Patients with a history of gastrointestinal bleeding or previous spontaneous bacterial peritonitis (SBP) or subjected to invasive procedures for which prophylaxis was indicated, were treated with antibiotic therapy according to the general guidelines or our hospital protocol for invasive procedures.

When an infection was suspected, after a prompt collection of the culture specimens, patients were immediately treated with broad-spectrum antibiotics according to the likely site of infection, in accordance with current guidelines [13] and considering the local epidemiology. Antimicrobial treatment before the result of cultures and the tests of the in vitro susceptibility was considered empirical, and became definite only when this information was available. Empirical antibiotic treatment was considered appropriate only when the isolated bacteria was found to have in vitro susceptibility to that antibiotic. If not the antibiotic therapy was accordingly changed.

Classification of multi-resistance

We considered “multi-resistant” all pathogens resistant to three or more antimicrobial classes.

Among them, according to the international classification of the different degrees of multi-resistance, infections were divided as follows [8]: (a) "Multidrug-resistant" (expressed as MDR) if the pathogen was resistant to three or more antimicrobial classes, but susceptible to at least three classes. (b) "Extensively Drug-Resistant" (XDR) when the pathogen was sensitive only to one or two classes. (c) "Pandrug-Resistant" (PDR) when the pathogen was resistant to all antimicrobial classes.

For these definitions, bacterial isolates were considered resistant to an antimicrobial class when they were not susceptible to at least one member of the class.

Statistical analysis

All the values are reported as means ± SD and p values <0,05 were considered statistically significant.

Differences among CA/HA/HCA groups were compared using the chi-squared test or ANOVA. Rejection of the null hypothesis implies that at least one of the three groups was different from the other two. When the hypothesis was significant, we performed post-hoc multiplicity adjusted multiple comparison.

Differences between MDR and XDR groups were evaluated by means of the Student’s test for unpaired data or the chi-squared test, as appropriate. The paired sample t-test was used to longitudinally compare psychometric performances. The correlation between psychometric tests and inflammatory indices was analyzed by Pearson’s correlation Logistic regression analysis was employed to identify possible predictors of the cognitive impairment. We do not further adjust for multiple comparison with respect to the outcomes considered and report raw p-values, as any adjustment would lead to the same conclusions regarding statistical significance. The software used for the analysis was NCSS (Number Cruncher Statystical System) 2007.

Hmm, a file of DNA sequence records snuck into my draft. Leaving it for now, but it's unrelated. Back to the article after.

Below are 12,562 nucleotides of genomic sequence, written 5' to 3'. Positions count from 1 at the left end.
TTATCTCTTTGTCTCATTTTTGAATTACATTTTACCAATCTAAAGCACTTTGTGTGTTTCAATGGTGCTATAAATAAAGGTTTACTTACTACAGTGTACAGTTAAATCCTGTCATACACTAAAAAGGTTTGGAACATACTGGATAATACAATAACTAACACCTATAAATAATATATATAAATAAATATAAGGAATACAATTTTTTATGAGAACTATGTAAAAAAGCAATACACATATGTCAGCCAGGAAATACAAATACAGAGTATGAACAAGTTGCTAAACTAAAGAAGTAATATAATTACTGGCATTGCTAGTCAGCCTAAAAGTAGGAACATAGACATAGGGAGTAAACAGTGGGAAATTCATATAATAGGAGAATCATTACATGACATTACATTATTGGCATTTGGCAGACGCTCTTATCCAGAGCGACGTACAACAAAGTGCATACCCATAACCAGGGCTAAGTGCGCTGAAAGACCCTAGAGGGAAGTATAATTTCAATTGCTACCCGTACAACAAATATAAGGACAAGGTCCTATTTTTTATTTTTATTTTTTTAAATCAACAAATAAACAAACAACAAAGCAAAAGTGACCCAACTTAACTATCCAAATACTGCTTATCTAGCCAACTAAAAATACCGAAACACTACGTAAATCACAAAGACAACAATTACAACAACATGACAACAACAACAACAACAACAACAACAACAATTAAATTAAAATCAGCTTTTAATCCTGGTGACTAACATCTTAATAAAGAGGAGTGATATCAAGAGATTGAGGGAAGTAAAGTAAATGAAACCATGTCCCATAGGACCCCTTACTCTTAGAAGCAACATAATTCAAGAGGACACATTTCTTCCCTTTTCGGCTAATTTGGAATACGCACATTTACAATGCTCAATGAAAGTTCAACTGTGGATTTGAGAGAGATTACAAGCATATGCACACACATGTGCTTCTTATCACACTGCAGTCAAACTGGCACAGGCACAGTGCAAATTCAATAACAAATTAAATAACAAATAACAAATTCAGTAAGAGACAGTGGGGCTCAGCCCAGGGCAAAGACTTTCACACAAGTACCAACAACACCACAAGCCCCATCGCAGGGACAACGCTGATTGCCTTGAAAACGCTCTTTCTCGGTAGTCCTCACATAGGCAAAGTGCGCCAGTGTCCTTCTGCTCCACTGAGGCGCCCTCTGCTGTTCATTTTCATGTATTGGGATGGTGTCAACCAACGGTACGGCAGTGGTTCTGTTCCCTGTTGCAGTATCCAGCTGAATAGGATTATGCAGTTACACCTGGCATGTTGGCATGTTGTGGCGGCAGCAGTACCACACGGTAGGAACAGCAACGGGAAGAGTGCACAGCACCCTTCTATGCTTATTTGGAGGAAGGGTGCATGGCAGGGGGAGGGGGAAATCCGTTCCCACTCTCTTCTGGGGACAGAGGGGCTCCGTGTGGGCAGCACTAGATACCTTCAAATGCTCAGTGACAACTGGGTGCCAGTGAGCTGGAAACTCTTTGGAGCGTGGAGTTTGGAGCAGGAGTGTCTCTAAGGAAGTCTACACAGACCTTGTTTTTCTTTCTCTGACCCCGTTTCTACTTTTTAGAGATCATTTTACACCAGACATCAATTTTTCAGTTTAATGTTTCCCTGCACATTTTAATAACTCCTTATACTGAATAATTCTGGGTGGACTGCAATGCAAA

During the enrollment period, 424 cirrhotic patients, were hospitalized in our ward. Twenty-five patients were excluded: 5 because of the concomitant use of immunosuppressive medications and 20 because of a diagnosis of hepatocellular carcinoma out of the Milan criteria. A bacterial infection was documented at admission or during hospitalization in 173 (39%) patients. Sixty-two patients had a culture-negative infection, 111 had a diagnosis of MDI.

Demographic characteristics and severity of liver disease were similar in patients with MDI and in those with culture negative infections (data not shown).

The median age of the 111 patients was 60 ± 13 years, 64% were males. Origin of liver disease was hepatitis C in 42%, hepatitis B in 10%, alcohol abuse in 23% (12% of the patients were active alcohol abusers at the time of admission). The majority of patients had a decompensated liver disease (53% Child-Pugh B, 36% Child-Pugh C) and the mean MELD score was 16.5 ± 7.

The main reasons for admission were the onset of portal-hypertension related complications (ascites 23.6%, hepatic encephalopathy 26.4%, acute gastrointestinal bleeding 4.5%), elective invasive procedures (10.9%), fever (7.3%) or indirect signs of infection (6.4%). At admission, 68 patients had evidence of ascites, 73 patients had esophageal varices (in 29% large varices at risk of bleeding). Fifty-nine patients had hepatic encephalopathy either at admission or during hospitalization. Twenty-one patients had a diagnosis of hepatocellular carcinoma within the Milan criteria. Forty-one patients (37%) had a diagnosis of diabetes.

Patients characteristic according to the epidemiology of the infections.

The demographic, clinical and biochemical data of the patients enrolled in the study according to epidemiological classifications of the infections are summarized in Table 1.

Table 1. Demographic, clinical and biochemical characteristics of the 111 patients enrolled in the study according to the epidemiological class of the first infection: Community Acquired (CA), Hospital Acquired (HA) and Healthcare Associated (HCA).

The patients in the three groups did not differ for age, sex, etiology of cirrhosis, reasons for hospitalization, diagnosis of hepatocellular carcinoma and active alcohol abuse. Severity of liver disease, as evidenced by the MELD and Child-Pugh score were also similar. HA infections were more frequently associated with sepsis. In-hospital mortality, although higher in patients with HA and HCA infections, was not significantly different from CA.